Commissioner, O. of the (2020) Statement from FDA Commissioner Scott Gottlieb, M.D., on FDA’s new strategic framework to advance use of real-world evidence to support development of drugs and biologics, FDA. FDA. Available at: https://www.fda.gov/news-events/press-announcements/statement-fda-commissioner-scott-gottlieb-md-fdas-new-strategic-framework-advance-use-real-world (Accessed: 2 October 2023).

Dunford, E. (2023) ‘tidysynth: A Tidy Implementation of the Synthetic Control Method’. Available at: https://cran.r-project.org/web/packages/tidysynth/index.html (Accessed: 19 October 2023).

Flynn, A. (2015) ‘Exploristics’, Personalized Medicine, 12(6), pp. 537–540. Available at: https://doi.org/10.2217/pme.15.32.

Goldsack, J. (2019) ‘Synthetic control arms can save time and money in clinical trials’, STAT, 5 February. Available at: https://www.statnews.com/2019/02/05/synthetic-control-arms-clinical-trials/ (Accessed: 2 October 2023).

Goodfellow, I. et al. (2020) ‘Generative adversarial networks’, Communications of the ACM, 63(11), pp. 139–144. Available at: https://doi.org/10.1145/3422622.

Gretton, C. (2021) Synthetic Control Arms: A Broader Clinical reach, PharmaVoice. Available at: https://www.pharmavoice.com/news/2021-10-synthetic-control-arms-a-broader-clinical-reach/612010/ (Accessed: 2 October 2023).

Ko, Y.-A. et al. (2021) ‘Developing a synthetic control group using electronic health records: Application to a single-arm lifestyle intervention study’, Preventive Medicine Reports, 24, p. 101572. Available at: https://doi.org/10.1016/j.pmedr.2021.101572.

McCartan, S. et al. (2021) ‘A comparison of individual participant data (IPD) and summary data to inform clinical trial simulation’.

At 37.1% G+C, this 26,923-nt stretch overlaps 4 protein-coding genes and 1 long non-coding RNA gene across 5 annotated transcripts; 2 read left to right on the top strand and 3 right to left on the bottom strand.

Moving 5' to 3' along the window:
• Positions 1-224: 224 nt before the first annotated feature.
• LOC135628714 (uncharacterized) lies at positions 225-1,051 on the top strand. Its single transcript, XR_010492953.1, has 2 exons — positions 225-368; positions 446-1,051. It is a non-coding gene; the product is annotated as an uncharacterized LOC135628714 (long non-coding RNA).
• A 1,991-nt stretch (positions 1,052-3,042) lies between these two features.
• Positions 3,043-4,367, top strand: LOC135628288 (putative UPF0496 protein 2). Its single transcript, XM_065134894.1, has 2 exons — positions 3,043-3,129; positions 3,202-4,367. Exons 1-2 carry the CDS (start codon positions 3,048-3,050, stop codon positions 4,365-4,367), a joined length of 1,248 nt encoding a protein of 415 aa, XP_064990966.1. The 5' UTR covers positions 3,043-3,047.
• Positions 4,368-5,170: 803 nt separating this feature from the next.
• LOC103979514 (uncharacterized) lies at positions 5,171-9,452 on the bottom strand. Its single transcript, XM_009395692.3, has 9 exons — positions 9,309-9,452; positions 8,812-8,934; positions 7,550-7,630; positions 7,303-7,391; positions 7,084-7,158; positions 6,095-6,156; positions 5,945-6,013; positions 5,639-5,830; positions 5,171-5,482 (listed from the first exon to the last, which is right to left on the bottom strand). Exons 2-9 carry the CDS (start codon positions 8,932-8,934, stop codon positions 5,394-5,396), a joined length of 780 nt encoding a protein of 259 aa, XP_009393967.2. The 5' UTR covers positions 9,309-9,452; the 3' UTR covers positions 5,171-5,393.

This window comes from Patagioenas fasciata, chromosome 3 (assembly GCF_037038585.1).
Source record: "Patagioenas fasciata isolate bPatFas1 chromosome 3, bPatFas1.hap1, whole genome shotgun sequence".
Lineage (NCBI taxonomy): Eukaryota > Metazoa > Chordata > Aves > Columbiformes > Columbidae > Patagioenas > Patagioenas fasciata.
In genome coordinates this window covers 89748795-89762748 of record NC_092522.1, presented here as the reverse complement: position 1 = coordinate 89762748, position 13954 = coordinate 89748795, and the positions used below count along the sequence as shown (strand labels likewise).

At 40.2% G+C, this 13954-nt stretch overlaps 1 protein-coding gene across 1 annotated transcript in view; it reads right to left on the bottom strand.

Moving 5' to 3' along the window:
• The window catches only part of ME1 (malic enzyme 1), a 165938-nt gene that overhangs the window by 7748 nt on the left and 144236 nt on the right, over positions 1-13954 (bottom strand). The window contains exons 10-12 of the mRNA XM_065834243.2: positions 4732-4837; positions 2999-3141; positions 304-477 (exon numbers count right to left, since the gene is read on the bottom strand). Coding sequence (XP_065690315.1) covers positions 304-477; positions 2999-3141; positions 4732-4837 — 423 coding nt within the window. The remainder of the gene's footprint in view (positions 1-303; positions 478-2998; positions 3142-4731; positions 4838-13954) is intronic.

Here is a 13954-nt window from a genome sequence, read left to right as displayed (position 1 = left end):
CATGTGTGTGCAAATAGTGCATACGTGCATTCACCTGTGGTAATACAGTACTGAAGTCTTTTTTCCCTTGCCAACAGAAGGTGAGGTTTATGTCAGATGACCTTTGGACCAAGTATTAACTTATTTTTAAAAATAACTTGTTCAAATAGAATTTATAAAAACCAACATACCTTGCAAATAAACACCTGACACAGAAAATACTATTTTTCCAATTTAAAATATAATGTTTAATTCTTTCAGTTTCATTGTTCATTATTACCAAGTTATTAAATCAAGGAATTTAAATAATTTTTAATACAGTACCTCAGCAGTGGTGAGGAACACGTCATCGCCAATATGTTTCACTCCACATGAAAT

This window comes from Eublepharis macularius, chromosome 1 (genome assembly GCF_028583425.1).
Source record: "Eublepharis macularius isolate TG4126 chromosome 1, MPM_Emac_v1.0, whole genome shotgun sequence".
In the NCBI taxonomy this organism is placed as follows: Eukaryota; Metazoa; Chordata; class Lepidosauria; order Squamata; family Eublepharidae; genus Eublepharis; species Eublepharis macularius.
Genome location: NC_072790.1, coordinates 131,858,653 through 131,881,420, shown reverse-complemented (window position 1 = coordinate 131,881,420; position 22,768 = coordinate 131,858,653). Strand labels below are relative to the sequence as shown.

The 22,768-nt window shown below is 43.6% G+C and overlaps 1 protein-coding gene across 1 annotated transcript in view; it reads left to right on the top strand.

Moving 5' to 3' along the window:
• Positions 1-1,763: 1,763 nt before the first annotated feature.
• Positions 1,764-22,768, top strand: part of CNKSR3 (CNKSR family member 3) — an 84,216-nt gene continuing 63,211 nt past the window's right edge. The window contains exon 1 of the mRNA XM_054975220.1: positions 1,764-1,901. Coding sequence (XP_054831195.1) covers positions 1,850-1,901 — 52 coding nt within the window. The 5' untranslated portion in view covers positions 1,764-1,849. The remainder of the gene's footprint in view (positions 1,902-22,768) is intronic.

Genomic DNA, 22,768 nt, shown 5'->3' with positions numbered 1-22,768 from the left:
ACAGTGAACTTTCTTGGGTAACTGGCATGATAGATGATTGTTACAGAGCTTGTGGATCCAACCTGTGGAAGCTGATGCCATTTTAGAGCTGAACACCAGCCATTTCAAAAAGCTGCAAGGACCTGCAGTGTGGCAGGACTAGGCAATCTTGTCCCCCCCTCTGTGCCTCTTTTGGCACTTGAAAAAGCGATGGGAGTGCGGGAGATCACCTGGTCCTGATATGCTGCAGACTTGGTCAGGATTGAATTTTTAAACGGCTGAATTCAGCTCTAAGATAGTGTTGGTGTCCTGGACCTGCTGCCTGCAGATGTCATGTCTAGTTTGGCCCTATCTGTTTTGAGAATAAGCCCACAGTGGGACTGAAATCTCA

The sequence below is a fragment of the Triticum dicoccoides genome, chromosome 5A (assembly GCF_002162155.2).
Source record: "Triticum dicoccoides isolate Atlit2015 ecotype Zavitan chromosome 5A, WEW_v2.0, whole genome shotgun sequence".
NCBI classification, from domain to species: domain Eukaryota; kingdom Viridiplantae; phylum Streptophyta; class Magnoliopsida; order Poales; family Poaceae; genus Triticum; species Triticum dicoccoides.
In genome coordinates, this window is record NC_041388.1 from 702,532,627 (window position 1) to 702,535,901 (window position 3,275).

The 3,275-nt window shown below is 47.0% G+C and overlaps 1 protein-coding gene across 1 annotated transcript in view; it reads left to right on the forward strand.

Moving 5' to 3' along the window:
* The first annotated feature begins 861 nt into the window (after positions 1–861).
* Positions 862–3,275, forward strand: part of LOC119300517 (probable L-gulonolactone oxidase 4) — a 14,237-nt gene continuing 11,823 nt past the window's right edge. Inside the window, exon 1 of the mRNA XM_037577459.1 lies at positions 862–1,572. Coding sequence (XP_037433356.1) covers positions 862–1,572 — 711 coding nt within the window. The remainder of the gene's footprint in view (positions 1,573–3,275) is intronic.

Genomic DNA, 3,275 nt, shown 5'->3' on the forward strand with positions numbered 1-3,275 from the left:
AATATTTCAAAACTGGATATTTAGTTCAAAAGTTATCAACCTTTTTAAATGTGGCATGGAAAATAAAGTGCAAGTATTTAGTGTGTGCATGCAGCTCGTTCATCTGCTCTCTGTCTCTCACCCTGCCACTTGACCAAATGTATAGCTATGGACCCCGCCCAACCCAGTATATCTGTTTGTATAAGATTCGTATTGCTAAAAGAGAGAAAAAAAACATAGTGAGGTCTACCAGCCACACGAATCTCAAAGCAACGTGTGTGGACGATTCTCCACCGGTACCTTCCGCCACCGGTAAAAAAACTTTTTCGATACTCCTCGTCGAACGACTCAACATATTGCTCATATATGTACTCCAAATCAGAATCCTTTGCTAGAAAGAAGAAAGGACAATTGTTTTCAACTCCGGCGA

Prasad, V. (2021) ‘Reliable, cheap, fast and few: What is the best study for assessing medical practices? Randomized controlled trials or synthetic control arms?’, European Journal of Clinical Investigation, 51(8), p. e13580. Available at: https://doi.org/10.1111/eci.13580.

Thorlund, K. et al. (2020) ‘Synthetic and External Controls in Clinical Trials – A Primer for Researchers’, Clinical Epidemiology, 12, pp. 457–467. Available at: https://doi.org/10.2147/CLEP.S242097.

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2024-0060

General Information

How did you learn about the YODA Project?: Colleague

Conflict of Interest

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Associated Trial(s):
  1. NCT00638690 - A Phase 3, Randomized, Double-Blind, Placebo-Controlled Study of Abiraterone Acetate (CB7630) Plus Prednisone in Patients With Metastatic Castration-Resistant Prostate Cancer Who Have Failed Docetaxel-Based Chemotherapy
  2. NCT00887198 - A Phase 3, Randomized, Double-blind, Placebo-Controlled Study of Abiraterone Acetate (CB7630) Plus Prednisone in Asymptomatic or Mildly Symptomatic Patients With Metastatic Castration-Resistant Prostate Cancer
  3. NCT01715285 - A Randomized, Double-blind, Comparative Study of Abiraterone Acetate Plus Low-Dose Prednisone Plus Androgen Deprivation Therapy (ADT) Versus ADT Alone in Newly Diagnosed Subjects With High-Risk, Metastatic Hormone-naive Prostate Cancer (mHNPC)
  4. NCT02236637 - A Prospective Registry of Patients With a Confirmed Diagnosis of Adenocarcinoma of the Prostate Presenting With Metastatic Castrate-Resistant Prostate Cancer
  5. NCT02065791 - A Randomized, Double-blind, Event-driven, Placebo-controlled, Multicenter Study of the Effects of Canagliflozin on Renal and Cardiovascular Outcomes in Subjects With Type 2 Diabetes Mellitus and Diabetic Nephropathy